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on the downward side of the age mountain.

Friday, October 20, 2006

My Freezer

My freezer is a goldmine of good intentions. It’s loaded with frozen potential suspended in various states of creation. There’s Thanksgiving stuffing from last year waiting for the right moment to either be thrown away or changed into pot pie topping with frozen chicken meat equally as old, and peas and carrots only bought for the said purpose.

Staples move through the freezer to fridge like soldiers to culinary war. The egg beaters ready for de-frosting to make cholesterol free baked goods or a Sunday omelette. Coffee in the bean form to stay fresh. Various tasty sausages are my arsenal against a boring weekday meal. They slip into stir fry’s, soup, or as a protein topping on salad. Pork tenderloin, ground buffalo, stray chicken breasts with or without their skin all contribute to the efficiency of the freezer stash.

In the door we have immediate, not-to-get-lost items. Nuts, whole, ground, and chopped jostle next to various sized household batteries that are stored according to an urban legend that they would last longer. True or not our freezer has been the battery's home in many of our houses and I can locate them quickly when the flashlight dims. Little plastic bags of chicken fat wait for rendering on top of a new freezer necessity, porcini powder. The powder was bought with all surety that this secret ingredient would blast through my culinary repertoire giving that secret umaji to my daily meals leaving the family panting for more and voluntarily joining the clean plate club.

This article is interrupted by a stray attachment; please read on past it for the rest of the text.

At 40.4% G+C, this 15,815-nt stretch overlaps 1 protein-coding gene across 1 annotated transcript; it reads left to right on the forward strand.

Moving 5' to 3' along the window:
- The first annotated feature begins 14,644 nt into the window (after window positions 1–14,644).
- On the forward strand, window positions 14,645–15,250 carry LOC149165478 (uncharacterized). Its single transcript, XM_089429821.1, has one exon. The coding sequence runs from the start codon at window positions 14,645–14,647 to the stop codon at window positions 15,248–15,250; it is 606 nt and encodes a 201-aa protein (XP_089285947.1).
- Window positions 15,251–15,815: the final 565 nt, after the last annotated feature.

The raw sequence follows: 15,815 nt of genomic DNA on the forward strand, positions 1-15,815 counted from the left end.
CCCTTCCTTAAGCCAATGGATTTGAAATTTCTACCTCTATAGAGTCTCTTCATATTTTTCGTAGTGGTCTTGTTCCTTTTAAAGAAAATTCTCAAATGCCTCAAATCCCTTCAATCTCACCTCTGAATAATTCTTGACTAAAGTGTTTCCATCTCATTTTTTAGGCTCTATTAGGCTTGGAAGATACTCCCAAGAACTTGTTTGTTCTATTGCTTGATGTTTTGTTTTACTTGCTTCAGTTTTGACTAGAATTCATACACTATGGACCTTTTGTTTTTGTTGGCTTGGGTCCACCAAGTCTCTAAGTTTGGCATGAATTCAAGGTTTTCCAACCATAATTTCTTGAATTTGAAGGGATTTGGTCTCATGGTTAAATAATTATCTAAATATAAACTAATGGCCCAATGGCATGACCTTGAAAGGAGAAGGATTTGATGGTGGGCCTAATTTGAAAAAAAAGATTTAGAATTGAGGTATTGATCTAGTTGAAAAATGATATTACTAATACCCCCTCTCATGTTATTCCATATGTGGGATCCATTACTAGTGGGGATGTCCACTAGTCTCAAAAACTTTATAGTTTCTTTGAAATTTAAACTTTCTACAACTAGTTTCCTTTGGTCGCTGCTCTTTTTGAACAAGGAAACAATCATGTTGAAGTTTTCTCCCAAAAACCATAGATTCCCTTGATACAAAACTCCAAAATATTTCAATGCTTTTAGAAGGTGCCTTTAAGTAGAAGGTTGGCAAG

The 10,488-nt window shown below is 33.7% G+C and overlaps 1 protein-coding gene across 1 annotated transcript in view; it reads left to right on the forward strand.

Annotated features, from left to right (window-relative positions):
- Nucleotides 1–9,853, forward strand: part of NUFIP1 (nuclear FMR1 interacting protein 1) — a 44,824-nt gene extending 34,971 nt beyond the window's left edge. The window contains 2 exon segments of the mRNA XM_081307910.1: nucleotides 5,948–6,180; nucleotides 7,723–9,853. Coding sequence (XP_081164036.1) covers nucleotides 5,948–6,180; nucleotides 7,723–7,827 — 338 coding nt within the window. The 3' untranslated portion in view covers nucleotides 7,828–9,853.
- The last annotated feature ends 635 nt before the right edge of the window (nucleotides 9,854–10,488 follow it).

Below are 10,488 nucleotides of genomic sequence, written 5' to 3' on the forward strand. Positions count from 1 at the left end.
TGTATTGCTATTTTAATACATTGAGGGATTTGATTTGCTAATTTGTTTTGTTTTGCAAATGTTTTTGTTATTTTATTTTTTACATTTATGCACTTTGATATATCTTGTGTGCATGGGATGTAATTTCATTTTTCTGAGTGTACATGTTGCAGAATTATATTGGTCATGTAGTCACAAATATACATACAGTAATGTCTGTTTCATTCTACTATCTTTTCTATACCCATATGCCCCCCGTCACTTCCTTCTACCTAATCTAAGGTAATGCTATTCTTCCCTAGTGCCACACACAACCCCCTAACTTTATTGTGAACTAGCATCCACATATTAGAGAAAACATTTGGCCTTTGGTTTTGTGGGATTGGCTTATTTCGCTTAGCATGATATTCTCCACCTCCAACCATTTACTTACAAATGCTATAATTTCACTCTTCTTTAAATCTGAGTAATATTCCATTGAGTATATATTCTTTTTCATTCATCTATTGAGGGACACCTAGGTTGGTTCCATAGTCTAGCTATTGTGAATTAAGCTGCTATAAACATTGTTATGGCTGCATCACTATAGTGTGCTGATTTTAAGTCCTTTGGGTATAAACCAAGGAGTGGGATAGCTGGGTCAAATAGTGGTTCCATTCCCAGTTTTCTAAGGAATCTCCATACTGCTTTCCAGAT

As new occupants sit front and center, bits and pieces scuttle to the back only to be guiltily retrieved when I reach just a little too far looking for the frozen butter. Small containers of chopped clams bought for white clam sauce play hide and seek when I want them fast. Filo and puff pastry make seasonal appearances with their leftovers re-frozen for another day.

Last winter I decided to save the last cup of soup I would make and thus have a welcome addition to nights when I didn’t want to cook. A full season has passed and fall is upon me again as well as those little globs of frozen soup. They think they can hide in the back but my arms are long and off they go to the garbage. I don’t think I will continue the leftover soup practice.

There have been years when I dutifully froze pesto in ice cube trays, put tablespoons of leftover tomato paste on parchment paper to freeze and then in to baggies. The result? Flavored ice cubes with a hint of pesto and blobs of tomato paste that merged together during the freezing and defrosting cycle. Another example of efficiency gone awry.

There is only one habit I do religiously to foods I put in the freezer. I label and date them so I know when I can throw them away.

1 comment:

Margaret said...

Yes, I agree with labeling and dating all freezer items. Basil cubes can be hard to identify when they are white with freezer frost!